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The IPL season is not a great time to talk of movies 😦 .

Some readers of Iris have been reviewing that Anne possibly likes only Hollywood and Hollywood love stories. Not true 🙂 . Anne is actually  nervous to review Bollywood — there is so much love, music, and drama here that it’s tough  to leave out some and take others into account. Indians actually in spite of all arranged marriage systems, in spite of parental controls, family inclination, promises to remain dedicated to the sanctity of the marital knot — are the most romantic. Don’t believe me? Watch Balraj Sahni and Leela Chitnis in that song Ae Meri Zohra Jabeen from the movie Waqt (1965).

I am daring to take one step and presenting to you my picks of love stories from Bollywood.  This list is not exhaustive.

Let us begin with the original, the fatalistic, the ultimate love antidote — Devdas (1955) . One movie which has been adapted and re-adapted n number of times. Based on the Bengali novel (1917) of the same name by Sarat Chandra Chattopadhyay, Devdas (pronounced as Debdash in Bengali) is a saga of doomed love.  Reading the novel is a different experience altogether. There is a complete dreariness in the writing of Saratchandra unlike the glossy, dramatic effect achieved in the modern adaptation of the novel by Sanjay Leela Bhansali. It’s  an existential novel in its own way. In fact, in the novel, at the end, the body of Devdas remains unattended to be taken away by Doms and Chandals (lowest classes of the society). The starkness of the narrative could only be matched by the classic acting of Dilip saab as the Devdas in the 1955 version of the movie.  Directed by Bimal Roy, the movie has epic dimensions. Personally, I could never watch the movie as a child because of Dilip saab’s extremely slow dialogue delivery, and because of the starkness of the background and the slow movement of the plot. Watched the movie very late in my life — the result, I could not watch anything else for months. Dilip Kumar is the very manifestation of Deb, the rich, misguided and arrogant Zamindar, whose love remains incomplete partly because of his own stubbornness and partly because of cultural pressures. Suchitra Sen as Parvati is a dream, without any make-up, without the gloss of the modern adaptations of Paro, she gives the impression of what love as someone’s object for desire can be.  Her eyes are enough to speak volumes. It’s such a surprise to see Paro coming to Devdas a few days before her marriage and pleading him to run away with her — women can be so passionate when they are in love, she epitomizes the virtue of faithfulness in love. Paro is much ahead of her times as a character. Vaijayanthi Mala’s dance number on Lata ji’s song Ab age teri marzi, has always intrigued me for no defined reasons.Bimal Roy is not just an iconic director, in Devdas he is a narrator par excellence who can actually bring love into the visual medium with the starkness of life.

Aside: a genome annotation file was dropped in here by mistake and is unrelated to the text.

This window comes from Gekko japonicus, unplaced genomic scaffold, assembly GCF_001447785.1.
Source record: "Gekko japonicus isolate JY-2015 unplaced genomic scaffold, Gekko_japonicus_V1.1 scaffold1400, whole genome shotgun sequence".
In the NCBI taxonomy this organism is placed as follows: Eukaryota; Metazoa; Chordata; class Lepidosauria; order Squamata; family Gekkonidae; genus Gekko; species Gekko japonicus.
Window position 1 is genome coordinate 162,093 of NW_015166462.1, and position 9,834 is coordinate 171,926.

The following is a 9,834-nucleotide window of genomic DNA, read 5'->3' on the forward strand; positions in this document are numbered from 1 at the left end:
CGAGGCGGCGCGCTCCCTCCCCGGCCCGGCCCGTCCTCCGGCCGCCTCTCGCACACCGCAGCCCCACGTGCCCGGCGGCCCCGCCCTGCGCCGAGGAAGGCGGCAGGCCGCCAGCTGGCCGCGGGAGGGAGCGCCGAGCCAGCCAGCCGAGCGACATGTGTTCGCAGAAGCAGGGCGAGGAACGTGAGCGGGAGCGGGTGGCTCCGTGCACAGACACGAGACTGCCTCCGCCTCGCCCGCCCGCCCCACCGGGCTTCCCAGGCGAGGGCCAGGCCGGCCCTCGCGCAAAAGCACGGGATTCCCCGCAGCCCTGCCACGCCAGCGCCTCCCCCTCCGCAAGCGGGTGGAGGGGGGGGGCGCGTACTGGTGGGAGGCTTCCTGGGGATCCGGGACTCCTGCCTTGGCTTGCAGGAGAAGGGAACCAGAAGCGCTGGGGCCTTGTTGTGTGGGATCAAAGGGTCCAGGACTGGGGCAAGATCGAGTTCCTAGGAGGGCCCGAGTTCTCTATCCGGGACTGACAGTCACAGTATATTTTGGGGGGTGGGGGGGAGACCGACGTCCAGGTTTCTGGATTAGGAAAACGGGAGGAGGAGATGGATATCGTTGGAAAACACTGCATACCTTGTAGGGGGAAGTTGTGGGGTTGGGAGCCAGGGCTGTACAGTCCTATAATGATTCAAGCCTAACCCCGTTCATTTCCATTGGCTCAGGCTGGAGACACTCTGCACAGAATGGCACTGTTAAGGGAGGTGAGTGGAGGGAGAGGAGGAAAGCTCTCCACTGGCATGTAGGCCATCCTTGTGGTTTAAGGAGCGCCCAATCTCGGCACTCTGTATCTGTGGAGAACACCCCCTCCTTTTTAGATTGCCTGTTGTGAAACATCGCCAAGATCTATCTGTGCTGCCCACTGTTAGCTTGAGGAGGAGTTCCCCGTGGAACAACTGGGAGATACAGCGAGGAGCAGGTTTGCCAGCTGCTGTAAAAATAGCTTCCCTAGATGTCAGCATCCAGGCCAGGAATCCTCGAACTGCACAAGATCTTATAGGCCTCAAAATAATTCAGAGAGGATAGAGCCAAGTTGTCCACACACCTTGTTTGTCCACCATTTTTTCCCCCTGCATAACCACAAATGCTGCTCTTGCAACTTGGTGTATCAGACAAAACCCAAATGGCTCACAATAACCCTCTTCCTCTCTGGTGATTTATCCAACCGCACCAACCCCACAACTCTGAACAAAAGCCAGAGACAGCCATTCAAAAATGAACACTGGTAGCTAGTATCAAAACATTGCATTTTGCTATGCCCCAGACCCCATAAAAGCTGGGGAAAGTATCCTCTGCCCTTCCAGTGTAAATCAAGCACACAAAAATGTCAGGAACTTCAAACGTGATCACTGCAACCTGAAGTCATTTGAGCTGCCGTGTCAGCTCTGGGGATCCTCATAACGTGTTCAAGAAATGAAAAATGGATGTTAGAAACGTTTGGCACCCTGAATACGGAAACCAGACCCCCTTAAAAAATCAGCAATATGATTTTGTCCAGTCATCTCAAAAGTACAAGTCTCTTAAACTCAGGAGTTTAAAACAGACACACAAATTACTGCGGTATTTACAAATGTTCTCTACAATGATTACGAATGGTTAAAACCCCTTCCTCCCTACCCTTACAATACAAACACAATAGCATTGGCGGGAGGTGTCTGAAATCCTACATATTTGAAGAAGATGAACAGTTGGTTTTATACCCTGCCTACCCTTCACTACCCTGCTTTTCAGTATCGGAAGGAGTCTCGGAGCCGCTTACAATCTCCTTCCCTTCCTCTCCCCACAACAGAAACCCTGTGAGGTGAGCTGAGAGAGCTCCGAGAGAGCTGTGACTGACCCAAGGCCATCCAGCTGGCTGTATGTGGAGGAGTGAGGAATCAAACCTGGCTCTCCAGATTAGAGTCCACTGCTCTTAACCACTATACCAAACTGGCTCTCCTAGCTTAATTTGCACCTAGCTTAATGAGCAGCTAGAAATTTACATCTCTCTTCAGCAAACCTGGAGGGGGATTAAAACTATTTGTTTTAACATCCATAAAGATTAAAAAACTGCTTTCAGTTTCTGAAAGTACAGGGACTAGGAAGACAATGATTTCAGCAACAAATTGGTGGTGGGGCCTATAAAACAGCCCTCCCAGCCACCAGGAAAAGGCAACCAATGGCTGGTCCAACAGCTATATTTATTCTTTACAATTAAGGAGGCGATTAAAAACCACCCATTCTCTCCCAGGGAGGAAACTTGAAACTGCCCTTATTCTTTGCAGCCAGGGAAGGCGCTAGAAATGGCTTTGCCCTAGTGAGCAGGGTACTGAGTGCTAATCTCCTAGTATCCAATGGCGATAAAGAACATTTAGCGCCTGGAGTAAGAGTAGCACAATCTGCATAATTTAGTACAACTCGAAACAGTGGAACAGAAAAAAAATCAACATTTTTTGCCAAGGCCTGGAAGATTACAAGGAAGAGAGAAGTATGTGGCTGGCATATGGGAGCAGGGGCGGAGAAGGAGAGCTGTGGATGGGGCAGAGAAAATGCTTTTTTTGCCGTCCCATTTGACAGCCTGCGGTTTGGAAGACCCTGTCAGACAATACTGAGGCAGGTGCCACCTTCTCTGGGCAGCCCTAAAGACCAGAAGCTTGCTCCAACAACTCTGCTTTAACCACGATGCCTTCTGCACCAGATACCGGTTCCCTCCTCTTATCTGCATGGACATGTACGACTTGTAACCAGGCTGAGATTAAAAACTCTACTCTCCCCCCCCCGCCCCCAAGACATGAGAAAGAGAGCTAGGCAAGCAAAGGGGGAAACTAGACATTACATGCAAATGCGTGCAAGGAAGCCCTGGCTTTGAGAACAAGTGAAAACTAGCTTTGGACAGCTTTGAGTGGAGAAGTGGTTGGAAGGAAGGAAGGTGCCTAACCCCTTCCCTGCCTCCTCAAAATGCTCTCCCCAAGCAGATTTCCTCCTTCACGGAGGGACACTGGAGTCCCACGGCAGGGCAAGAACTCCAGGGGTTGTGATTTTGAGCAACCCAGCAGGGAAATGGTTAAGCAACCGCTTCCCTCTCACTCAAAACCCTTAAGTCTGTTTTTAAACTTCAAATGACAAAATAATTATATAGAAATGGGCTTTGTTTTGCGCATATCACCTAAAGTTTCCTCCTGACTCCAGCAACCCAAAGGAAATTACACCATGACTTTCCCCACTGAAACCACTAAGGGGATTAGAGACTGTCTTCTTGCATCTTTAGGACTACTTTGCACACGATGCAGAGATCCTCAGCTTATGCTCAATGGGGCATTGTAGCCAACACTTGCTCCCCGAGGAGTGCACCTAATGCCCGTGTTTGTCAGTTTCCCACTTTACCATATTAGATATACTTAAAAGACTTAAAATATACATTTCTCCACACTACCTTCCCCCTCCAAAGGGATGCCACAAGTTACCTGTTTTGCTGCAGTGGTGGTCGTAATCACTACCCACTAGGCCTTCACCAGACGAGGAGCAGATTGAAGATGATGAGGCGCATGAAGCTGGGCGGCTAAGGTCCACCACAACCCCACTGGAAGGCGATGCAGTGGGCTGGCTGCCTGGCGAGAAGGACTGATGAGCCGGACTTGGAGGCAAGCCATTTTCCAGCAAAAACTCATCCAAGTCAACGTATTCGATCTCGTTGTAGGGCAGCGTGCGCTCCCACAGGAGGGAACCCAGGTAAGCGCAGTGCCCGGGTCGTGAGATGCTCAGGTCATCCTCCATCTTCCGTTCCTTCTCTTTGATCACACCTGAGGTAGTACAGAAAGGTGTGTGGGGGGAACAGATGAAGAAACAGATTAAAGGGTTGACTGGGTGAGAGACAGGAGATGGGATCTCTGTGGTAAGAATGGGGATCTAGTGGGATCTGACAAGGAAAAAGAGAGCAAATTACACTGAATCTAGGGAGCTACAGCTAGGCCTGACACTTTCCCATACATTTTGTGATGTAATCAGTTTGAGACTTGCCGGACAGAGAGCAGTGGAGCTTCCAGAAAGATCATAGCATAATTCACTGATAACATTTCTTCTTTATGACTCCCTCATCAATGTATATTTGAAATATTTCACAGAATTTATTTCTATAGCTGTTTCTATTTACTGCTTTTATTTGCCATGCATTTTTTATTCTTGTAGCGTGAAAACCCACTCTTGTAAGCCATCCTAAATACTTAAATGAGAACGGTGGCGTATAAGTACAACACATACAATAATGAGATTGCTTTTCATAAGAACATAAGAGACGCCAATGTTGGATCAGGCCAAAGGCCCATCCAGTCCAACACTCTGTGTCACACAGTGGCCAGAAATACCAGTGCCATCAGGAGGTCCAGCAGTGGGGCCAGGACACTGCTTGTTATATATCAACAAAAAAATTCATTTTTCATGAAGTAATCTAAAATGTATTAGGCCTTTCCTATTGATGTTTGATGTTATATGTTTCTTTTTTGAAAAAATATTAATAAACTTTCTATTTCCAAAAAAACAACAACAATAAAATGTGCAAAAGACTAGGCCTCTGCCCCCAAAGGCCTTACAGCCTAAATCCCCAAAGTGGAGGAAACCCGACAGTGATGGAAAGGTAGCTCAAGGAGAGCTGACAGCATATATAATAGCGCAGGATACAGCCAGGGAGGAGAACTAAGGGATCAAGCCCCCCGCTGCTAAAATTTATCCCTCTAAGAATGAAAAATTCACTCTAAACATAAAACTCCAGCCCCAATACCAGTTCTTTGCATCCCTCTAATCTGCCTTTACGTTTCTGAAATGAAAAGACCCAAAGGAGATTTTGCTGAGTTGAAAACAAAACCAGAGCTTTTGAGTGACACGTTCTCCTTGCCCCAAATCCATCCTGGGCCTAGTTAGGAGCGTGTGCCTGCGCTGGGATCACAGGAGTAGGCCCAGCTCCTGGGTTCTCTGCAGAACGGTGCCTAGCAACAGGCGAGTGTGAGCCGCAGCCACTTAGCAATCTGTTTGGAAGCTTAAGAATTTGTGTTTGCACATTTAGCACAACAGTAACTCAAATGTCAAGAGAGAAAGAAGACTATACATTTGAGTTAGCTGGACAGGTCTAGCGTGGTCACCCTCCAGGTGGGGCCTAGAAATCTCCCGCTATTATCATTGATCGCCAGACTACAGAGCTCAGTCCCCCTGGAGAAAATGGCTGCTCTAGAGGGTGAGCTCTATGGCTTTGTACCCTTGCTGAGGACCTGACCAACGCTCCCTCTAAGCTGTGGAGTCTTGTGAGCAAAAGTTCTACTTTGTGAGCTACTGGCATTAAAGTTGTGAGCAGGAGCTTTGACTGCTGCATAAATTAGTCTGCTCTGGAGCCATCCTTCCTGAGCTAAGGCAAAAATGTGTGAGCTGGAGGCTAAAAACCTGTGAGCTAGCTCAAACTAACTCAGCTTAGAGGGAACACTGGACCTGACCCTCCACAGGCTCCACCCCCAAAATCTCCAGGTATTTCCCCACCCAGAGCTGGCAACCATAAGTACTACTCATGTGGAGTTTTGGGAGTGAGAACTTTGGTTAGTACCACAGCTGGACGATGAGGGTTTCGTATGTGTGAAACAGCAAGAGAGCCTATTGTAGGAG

Devdas is not my only favourite of Dilip saab — I am a huge fan of Madhumati (1958) another Bimal Roy creation and written by Ritwik Ghatak. Actually, in the hostel friends used to tease me for watching that movie multiple times with the dialogues like Babuji!! Aap lautke jaldi aaoge na? 🙂 ….True this movie could make rebirth and love across births a real cliche in Hindi film making.  The movie combines love across births, with haunting, debauchery, life of the plantation workers, and the beauty of the mountains. This is one of my all time favourites of Pran saab in the negative role of the Zemindar Ugranarayan who eyes Madhumati and ultimately leads to her death, when Anand is away to the city. However, Dilip Kumar in a loose Western suit as the manager of the tea plantation, serenading Suhana safar aur yeh mausam haseen…shall remain an unforgettable impression. That terrific dance number “Zulmi sang ankh ladi, sakhi kaa se kahoon…din chhota raat badi”  filmed on Vaijayanthi Mala speaks of the liberal spirit, the untainted life of the mountains.